National Eye Health Week – 19-25 September 2022

by Sue King, S4S Eye Clinic Liaison/Low Vision Practitioner

This year, as part of National Eye Health Week we are focussing on the importance of regular eye tests for people who are blind or partially sighted.

You might have found yourself in the situation that many people with sight loss face, that is going for an eye test and being told that glasses will not help or being told that there is nothing more that can be done to improve your eyesight. This is a common experience and one that is very negative. You probably felt that was the end of your visits to high street opticians for an eye test; however, you should still continue to have your eyes checked regularly (at least every two years). Although your eyesight is unlikely to improve, regular eye tests will help you to maintain your remaining vision or prevent more rapid vision decline.

Less than 50% of an eye examination is about vision, prescriptions and spectacles. Most of the time spent with an Optometrist is about checking the health of the eyes. Many health conditions can be first picked up in eye tests, including

autoimmune diseases such as Arthritis, Lupus and Multiple Sclerosis, Dementia, Diabetes, High blood pressure (hypertension), High cholesterol, some types of tumour, including melanomas and brain tumours, Thyroid disease.

So, an eye test will tell you a lot more about your body health, rather than just your eye health!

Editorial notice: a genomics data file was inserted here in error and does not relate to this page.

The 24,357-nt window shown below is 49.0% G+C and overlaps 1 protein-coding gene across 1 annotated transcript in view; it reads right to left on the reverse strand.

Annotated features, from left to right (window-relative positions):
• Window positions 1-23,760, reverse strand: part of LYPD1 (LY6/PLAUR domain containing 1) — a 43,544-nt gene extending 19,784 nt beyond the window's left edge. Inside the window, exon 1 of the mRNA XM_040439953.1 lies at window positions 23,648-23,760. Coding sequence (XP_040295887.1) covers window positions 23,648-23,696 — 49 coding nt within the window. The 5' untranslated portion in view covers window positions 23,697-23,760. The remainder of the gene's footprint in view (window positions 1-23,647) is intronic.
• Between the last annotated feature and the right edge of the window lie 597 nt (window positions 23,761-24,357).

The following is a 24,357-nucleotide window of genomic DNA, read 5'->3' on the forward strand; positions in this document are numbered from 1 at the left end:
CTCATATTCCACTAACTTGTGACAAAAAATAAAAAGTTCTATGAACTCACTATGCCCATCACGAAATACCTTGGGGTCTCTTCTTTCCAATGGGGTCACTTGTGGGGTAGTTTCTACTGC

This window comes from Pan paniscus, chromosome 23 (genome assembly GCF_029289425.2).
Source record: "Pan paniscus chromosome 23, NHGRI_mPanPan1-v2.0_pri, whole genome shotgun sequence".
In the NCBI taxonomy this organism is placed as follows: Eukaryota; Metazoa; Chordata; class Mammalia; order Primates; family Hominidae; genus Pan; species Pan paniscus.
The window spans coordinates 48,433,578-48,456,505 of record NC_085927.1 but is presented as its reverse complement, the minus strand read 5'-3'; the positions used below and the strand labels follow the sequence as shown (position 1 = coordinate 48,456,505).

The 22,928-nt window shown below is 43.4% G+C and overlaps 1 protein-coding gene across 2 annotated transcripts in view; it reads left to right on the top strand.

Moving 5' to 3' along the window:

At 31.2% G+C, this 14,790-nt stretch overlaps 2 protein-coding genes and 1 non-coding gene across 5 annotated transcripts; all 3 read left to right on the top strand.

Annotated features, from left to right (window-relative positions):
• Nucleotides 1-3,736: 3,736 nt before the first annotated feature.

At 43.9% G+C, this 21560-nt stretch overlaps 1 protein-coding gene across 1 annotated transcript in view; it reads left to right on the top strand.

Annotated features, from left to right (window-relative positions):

Eye tests are free for people who are registered as sight impaired or severely sight impaired.

Here is some feedback from a staff member, Graham Hawkes:

“As a registered blind person, I still have a regular eye examination, to keep an eye on my general health. My actual vision test only takes a couple of minutes as there is only a limited amount of vision to test. The main part of my visits is spent with the optometrist physically examining the back of my eyes to check that there is nothing untoward going on. Although I have limited vision, I am desperate to maintain what I have,

So, for my peace of mind I feel that for the sake of a short visit to the optician it is a small price well worth paying.”

And from optometrist Vipul Jyoti, Rose Opticians, Harlow:

“As an optometrist working very closely with the hospital eye clinic, I always advocate for the importance of getting eyes tested. Even more so if you are blind or partially sighted, as I have often noticed the assumption that being under the hospital eye department is enough. However, there are things that we as optometrists can help maximize for low vision, which the hospital may not have the time or capacity for.”